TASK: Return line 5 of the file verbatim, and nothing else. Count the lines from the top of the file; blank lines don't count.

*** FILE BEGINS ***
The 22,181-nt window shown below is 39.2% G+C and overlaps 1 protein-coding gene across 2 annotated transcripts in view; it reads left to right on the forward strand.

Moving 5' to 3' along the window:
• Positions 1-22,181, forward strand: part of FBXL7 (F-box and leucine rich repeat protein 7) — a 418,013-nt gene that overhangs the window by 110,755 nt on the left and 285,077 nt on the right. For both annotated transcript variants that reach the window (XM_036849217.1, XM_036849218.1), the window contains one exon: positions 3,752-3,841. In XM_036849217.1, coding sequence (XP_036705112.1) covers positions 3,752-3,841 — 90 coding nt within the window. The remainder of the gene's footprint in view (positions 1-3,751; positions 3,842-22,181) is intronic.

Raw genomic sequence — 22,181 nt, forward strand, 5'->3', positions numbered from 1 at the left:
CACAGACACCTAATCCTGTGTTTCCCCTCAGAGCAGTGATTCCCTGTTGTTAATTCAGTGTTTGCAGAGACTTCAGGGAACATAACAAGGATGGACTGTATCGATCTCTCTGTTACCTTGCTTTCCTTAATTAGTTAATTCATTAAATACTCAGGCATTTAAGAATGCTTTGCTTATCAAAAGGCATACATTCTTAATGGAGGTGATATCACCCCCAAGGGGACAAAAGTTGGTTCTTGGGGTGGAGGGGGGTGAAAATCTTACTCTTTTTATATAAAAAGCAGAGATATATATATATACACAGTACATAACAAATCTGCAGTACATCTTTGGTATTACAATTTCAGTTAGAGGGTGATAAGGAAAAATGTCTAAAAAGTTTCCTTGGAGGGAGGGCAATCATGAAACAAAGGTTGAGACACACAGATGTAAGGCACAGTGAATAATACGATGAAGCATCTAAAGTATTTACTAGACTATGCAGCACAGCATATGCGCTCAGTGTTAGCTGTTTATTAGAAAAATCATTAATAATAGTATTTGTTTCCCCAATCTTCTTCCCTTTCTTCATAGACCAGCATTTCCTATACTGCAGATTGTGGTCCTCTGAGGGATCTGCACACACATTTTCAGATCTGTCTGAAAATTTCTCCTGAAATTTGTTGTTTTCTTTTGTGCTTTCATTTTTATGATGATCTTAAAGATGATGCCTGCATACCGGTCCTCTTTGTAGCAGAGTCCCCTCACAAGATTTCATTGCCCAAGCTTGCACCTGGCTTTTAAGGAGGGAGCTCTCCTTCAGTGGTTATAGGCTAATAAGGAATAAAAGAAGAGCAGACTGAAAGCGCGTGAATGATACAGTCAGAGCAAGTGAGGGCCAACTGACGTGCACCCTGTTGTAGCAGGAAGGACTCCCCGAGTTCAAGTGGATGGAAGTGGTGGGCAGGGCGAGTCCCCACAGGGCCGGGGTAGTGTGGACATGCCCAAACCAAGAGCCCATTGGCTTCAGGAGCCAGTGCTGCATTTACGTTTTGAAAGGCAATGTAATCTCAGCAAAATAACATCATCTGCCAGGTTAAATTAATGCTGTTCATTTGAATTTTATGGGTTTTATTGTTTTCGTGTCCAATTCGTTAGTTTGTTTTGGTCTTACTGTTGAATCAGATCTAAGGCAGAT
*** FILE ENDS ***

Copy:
CACAGACACCTAATCCTGTGTTTCCCCTCAGAGCAGTGATTCCCTGTTGTTAATTCAGTGTTTGCAGAGACTTCAGGGAACATAACAAGGATGGACTGTATCGATCTCTCTGTTACCTTGCTTTCCTTAATTAGTTAATTCATTAAATACTCAGGCATTTAAGAATGCTTTGCTTATCAAAAGGCATACATTCTTAATGGAGGTGATATCACCCCCAAGGGGACAAAAGTTGGTTCTTGGGGTGGAGGGGGGTGAAAATCTTACTCTTTTTATATAAAAAGCAGAGATATATATATATACACAGTACATAACAAATCTGCAGTACATCTTTGGTATTACAATTTCAGTTAGAGGGTGATAAGGAAAAATGTCTAAAAAGTTTCCTTGGAGGGAGGGCAATCATGAAACAAAGGTTGAGACACACAGATGTAAGGCACAGTGAATAATACGATGAAGCATCTAAAGTATTTACTAGACTATGCAGCACAGCATATGCGCTCAGTGTTAGCTGTTTATTAGAAAAATCATTAATAATAGTATTTGTTTCCCCAATCTTCTTCCCTTTCTTCATAGACCAGCATTTCCTATACTGCAGATTGTGGTCCTCTGAGGGATCTGCACACACATTTTCAGATCTGTCTGAAAATTTCTCCTGAAATTTGTTGTTTTCTTTTGTGCTTTCATTTTTATGATGATCTTAAAGATGATGCCTGCATACCGGTCCTCTTTGTAGCAGAGTCCCCTCACAAGATTTCATTGCCCAAGCTTGCACCTGGCTTTTAAGGAGGGAGCTCTCCTTCAGTGGTTATAGGCTAATAAGGAATAAAAGAAGAGCAGACTGAAAGCGCGTGAATGATACAGTCAGAGCAAGTGAGGGCCAACTGACGTGCACCCTGTTGTAGCAGGAAGGACTCCCCGAGTTCAAGTGGATGGAAGTGGTGGGCAGGGCGAGTCCCCACAGGGCCGGGGTAGTGTGGACATGCCCAAACCAAGAGCCCATTGGCTTCAGGAGCCAGTGCTGCATTTACGTTTTGAAAGGCAATGTAATCTCAGCAAAATAACATCATCTGCCAGGTTAAATTAATGCTGTTCATTTGAATTTTATGGGTTTTATTGTTTTCGTGTCCAATTCGTTAGTTTGTTTTGGTCTTACTGTTGAATCAGATCTAAGGCAGAT